add external domain mapping to local machine ?

Discussion in 'DNS Server' started by tonyb61, Mar 26, 2010.

  1. tonyb61

    tonyb61 Guest

    I'm using windows server 2003.
    For one external address say foo.bar.com, I want local machines in our
    domain to find foo.bar.com mapping to a local machine say 123.456.789.1 All
    dns requests are routed through our server before going outside, so I guess
    I need to add an entry on the server dns service mapping foo.bar.com to
    123.456.789.1 ?

    Tony
     
    tonyb61, Mar 26, 2010
    #1
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  2. There is no "mapping",..no such thing. It is just normal DNS with a normal
    CNAME Record

    It is called Split-DNS.
    You create a normal standard Zone that is not AD Integrated,...that is
    called "foobar.com" (note only one dot).
    Create a CNAME record and point it to the Host Record of the machine on the
    local LAN.

    Take note!!! Once you do this then you have to include in the new Zone
    *any* other records related to "foobar.com" because as far as your LAN is
    concerned your AD/DNS has now become the authoritative DNS for that Zone.
    That does not effect the outside world at all, but it effects your LAN.


    --
    Phillip Windell

    The views expressed, are my own and not those of my employer, or Microsoft,
    or anyone else associated with me, including my cats.
    -----------------------------------------------------
     
    Phillip Windell, Mar 26, 2010
    #2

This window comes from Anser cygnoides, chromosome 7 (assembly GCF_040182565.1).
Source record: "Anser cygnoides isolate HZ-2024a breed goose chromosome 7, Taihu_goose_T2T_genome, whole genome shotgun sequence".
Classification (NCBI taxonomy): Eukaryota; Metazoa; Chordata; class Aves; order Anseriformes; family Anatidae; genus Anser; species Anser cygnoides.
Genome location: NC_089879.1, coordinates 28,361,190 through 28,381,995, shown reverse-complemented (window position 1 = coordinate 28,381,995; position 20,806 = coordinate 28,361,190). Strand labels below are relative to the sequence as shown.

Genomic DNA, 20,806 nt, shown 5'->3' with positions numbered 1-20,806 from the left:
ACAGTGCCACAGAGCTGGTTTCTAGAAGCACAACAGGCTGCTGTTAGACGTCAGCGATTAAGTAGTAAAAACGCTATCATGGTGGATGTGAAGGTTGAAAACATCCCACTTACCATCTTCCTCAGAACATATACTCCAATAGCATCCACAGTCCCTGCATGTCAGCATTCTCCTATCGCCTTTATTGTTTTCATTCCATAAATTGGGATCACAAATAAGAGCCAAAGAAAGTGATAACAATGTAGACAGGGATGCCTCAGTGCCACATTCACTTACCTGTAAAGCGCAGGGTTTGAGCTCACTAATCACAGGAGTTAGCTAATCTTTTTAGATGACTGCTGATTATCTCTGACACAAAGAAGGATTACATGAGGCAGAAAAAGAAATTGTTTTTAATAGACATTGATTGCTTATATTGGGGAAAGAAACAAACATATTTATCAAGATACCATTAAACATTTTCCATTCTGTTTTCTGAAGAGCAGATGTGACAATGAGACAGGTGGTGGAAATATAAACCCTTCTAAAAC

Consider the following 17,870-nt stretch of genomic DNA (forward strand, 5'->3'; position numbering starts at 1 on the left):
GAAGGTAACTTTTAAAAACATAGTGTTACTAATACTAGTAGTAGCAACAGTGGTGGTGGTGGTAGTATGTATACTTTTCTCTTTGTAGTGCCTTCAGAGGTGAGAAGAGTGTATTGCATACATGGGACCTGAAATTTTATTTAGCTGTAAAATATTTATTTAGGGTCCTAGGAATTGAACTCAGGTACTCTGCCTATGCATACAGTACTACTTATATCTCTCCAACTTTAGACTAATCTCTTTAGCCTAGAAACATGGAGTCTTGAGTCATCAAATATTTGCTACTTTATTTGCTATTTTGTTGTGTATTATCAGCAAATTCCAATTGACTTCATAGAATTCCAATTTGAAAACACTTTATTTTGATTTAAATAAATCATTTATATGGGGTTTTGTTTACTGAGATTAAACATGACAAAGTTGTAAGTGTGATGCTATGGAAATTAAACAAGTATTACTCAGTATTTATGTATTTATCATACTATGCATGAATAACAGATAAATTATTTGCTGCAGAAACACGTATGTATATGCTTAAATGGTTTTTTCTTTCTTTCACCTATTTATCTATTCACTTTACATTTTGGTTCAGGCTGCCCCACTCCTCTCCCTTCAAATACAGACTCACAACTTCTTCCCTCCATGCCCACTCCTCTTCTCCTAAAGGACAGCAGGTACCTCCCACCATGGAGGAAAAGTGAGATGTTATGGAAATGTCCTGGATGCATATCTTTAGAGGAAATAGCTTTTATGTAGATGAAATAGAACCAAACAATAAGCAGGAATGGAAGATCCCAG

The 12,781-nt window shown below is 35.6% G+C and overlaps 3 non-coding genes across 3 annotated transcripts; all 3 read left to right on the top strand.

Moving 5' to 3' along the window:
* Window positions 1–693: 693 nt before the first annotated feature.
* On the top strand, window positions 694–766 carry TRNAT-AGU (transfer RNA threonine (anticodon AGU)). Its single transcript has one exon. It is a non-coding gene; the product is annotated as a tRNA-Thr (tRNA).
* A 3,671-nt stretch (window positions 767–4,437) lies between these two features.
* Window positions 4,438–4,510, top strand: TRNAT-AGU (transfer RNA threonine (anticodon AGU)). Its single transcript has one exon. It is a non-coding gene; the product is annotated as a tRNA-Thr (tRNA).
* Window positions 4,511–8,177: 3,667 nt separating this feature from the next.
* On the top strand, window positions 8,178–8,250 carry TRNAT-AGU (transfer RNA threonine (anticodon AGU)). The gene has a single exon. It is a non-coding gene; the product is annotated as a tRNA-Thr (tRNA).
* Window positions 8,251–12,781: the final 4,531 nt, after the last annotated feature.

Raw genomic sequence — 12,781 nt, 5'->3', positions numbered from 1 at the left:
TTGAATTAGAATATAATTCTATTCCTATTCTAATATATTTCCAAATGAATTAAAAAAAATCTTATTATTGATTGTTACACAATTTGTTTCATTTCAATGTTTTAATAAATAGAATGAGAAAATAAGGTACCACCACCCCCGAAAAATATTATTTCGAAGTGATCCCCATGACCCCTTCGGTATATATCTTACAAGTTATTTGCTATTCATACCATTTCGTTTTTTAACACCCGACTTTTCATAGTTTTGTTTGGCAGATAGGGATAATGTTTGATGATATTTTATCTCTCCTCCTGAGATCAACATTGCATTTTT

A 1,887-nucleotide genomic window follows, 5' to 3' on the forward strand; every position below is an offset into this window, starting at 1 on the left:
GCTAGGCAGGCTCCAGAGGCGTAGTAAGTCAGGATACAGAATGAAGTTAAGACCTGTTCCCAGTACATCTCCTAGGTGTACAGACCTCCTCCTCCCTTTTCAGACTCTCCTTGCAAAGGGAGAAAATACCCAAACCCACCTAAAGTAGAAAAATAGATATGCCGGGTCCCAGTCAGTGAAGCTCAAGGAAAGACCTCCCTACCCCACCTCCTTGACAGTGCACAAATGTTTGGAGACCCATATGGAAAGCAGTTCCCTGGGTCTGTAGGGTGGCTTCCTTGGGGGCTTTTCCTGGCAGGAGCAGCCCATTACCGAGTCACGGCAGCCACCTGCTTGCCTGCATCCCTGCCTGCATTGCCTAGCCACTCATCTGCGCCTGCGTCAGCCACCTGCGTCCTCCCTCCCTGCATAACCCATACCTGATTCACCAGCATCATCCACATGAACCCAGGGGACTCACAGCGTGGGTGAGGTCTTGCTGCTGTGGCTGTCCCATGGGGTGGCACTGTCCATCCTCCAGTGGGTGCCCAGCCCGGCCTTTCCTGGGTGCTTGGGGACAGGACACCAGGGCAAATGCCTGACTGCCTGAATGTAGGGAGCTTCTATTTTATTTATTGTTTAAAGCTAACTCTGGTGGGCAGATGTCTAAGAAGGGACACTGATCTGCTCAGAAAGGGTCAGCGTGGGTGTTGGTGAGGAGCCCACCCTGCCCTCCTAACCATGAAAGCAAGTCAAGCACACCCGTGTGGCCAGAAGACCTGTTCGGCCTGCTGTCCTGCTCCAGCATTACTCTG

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  3. tonyb61

    tonyb61 Guest

    That seems to do the job.

    Thanks
    Tony
     
    tonyb61, Mar 26, 2010
    #3

  4. Actually, I would suggest AD integrated, because if there are more than one DC/DNS server, you wouldn't want to go to the others and make secondary zone.

    :)



    --
    Ace

    This posting is provided "AS-IS" with no warranties or guarantees and confers no rights.

    Please reply back to the newsgroup or forum for collaboration benefit among responding engineers, and to help others benefit from your resolution.

    Ace Fekay, MVP, MCT, MCITP EA, MCTS Windows 2008 & Exchange 2007, MCSE & MCSA 2003/2000, MCSA Messaging 2003
    Microsoft Certified Trainer
    Microsoft MVP - Directory Services

    If you feel this is an urgent issue and require immediate assistance, please contact Microsoft PSS directly. Please check http://support.microsoft.com for regional support phone numbers.
     
    Ace Fekay [MVP-DS, MCT], Mar 27, 2010
    #4
  5. That's true. I just dicovered that Sunday. On the project we had talk about
    earlier I noticed that the DCs from the two domains at the second site were
    "unaware" of the zones that were transfered between the DCs in the first
    site.


    --
    Phillip Windell

    The views expressed, are my own and not those of my employer, or Microsoft,
    or anyone else associated with me, including my cats.
    -----------------------------------------------------





    Actually, I would suggest AD integrated, because if there are more than one
    DC/DNS server, you wouldn't want to go to the others and make secondary
    zone.

    ..
     
    Phillip Windell, Mar 31, 2010
    #5

  6. Zone transfers are a pain. It's so easy with AD integrated zones if DNS is on all the DCs. :)

    --
    Ace

    This posting is provided "AS-IS" with no warranties or guarantees and confers no rights.

    Please reply back to the newsgroup or forum for collaboration benefit among responding engineers, and to help others benefit from your resolution.

    Ace Fekay, MVP, MCT, MCITP EA, MCTS Windows 2008 & Exchange 2007, MCSE & MCSA 2003/2000, MCSA Messaging 2003
    Microsoft Certified Trainer
    Microsoft MVP - Directory Services

    If you feel this is an urgent issue and require immediate assistance, please contact Microsoft PSS directly. Please check http://support.microsoft.com for regional support phone numbers.